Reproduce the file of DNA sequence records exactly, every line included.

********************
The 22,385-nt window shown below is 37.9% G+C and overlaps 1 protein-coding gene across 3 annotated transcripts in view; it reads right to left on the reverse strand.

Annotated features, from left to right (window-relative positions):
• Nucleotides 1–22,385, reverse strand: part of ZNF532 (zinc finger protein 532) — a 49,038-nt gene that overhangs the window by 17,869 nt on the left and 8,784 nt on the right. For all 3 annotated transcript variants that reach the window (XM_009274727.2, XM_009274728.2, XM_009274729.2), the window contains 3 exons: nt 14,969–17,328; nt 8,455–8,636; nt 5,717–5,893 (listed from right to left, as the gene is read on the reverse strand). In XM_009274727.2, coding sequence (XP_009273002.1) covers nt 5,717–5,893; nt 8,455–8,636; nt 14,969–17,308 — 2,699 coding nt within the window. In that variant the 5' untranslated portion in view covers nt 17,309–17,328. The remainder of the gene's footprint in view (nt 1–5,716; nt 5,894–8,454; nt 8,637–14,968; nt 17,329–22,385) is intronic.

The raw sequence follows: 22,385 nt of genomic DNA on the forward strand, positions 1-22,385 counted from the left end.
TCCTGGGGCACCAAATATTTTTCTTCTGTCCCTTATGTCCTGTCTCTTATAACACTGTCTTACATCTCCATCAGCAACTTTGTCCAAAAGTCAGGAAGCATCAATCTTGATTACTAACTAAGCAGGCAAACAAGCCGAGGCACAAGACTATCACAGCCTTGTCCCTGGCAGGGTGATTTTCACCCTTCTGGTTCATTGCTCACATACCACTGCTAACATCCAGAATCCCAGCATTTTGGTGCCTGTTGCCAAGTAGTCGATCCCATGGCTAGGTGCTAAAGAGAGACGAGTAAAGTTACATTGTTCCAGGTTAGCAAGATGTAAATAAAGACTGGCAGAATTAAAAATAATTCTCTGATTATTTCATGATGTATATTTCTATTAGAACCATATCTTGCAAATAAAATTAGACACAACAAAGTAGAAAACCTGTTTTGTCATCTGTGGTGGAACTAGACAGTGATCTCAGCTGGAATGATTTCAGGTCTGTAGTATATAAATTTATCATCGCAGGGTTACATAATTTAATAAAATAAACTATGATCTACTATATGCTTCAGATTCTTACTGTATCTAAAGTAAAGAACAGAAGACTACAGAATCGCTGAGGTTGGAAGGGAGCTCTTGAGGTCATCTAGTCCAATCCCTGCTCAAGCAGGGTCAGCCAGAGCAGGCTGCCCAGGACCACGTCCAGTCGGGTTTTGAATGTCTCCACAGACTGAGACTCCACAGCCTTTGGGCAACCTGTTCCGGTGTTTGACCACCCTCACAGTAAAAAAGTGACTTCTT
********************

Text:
The 22,385-nt window shown below is 37.9% G+C and overlaps 1 protein-coding gene across 3 annotated transcripts in view; it reads right to left on the reverse strand.

Annotated features, from left to right (window-relative positions):
• Nucleotides 1–22,385, reverse strand: part of ZNF532 (zinc finger protein 532) — a 49,038-nt gene that overhangs the window by 17,869 nt on the left and 8,784 nt on the right. For all 3 annotated transcript variants that reach the window (XM_009274727.2, XM_009274728.2, XM_009274729.2), the window contains 3 exons: nt 14,969–17,328; nt 8,455–8,636; nt 5,717–5,893 (listed from right to left, as the gene is read on the reverse strand). In XM_009274727.2, coding sequence (XP_009273002.1) covers nt 5,717–5,893; nt 8,455–8,636; nt 14,969–17,308 — 2,699 coding nt within the window. In that variant the 5' untranslated portion in view covers nt 17,309–17,328. The remainder of the gene's footprint in view (nt 1–5,716; nt 5,894–8,454; nt 8,637–14,968; nt 17,329–22,385) is intronic.

The raw sequence follows: 22,385 nt of genomic DNA on the forward strand, positions 1-22,385 counted from the left end.
TCCTGGGGCACCAAATATTTTTCTTCTGTCCCTTATGTCCTGTCTCTTATAACACTGTCTTACATCTCCATCAGCAACTTTGTCCAAAAGTCAGGAAGCATCAATCTTGATTACTAACTAAGCAGGCAAACAAGCCGAGGCACAAGACTATCACAGCCTTGTCCCTGGCAGGGTGATTTTCACCCTTCTGGTTCATTGCTCACATACCACTGCTAACATCCAGAATCCCAGCATTTTGGTGCCTGTTGCCAAGTAGTCGATCCCATGGCTAGGTGCTAAAGAGAGACGAGTAAAGTTACATTGTTCCAGGTTAGCAAGATGTAAATAAAGACTGGCAGAATTAAAAATAATTCTCTGATTATTTCATGATGTATATTTCTATTAGAACCATATCTTGCAAATAAAATTAGACACAACAAAGTAGAAAACCTGTTTTGTCATCTGTGGTGGAACTAGACAGTGATCTCAGCTGGAATGATTTCAGGTCTGTAGTATATAAATTTATCATCGCAGGGTTACATAATTTAATAAAATAAACTATGATCTACTATATGCTTCAGATTCTTACTGTATCTAAAGTAAAGAACAGAAGACTACAGAATCGCTGAGGTTGGAAGGGAGCTCTTGAGGTCATCTAGTCCAATCCCTGCTCAAGCAGGGTCAGCCAGAGCAGGCTGCCCAGGACCACGTCCAGTCGGGTTTTGAATGTCTCCACAGACTGAGACTCCACAGCCTTTGGGCAACCTGTTCCGGTGTTTGACCACCCTCACAGTAAAAAAGTGACTTCTT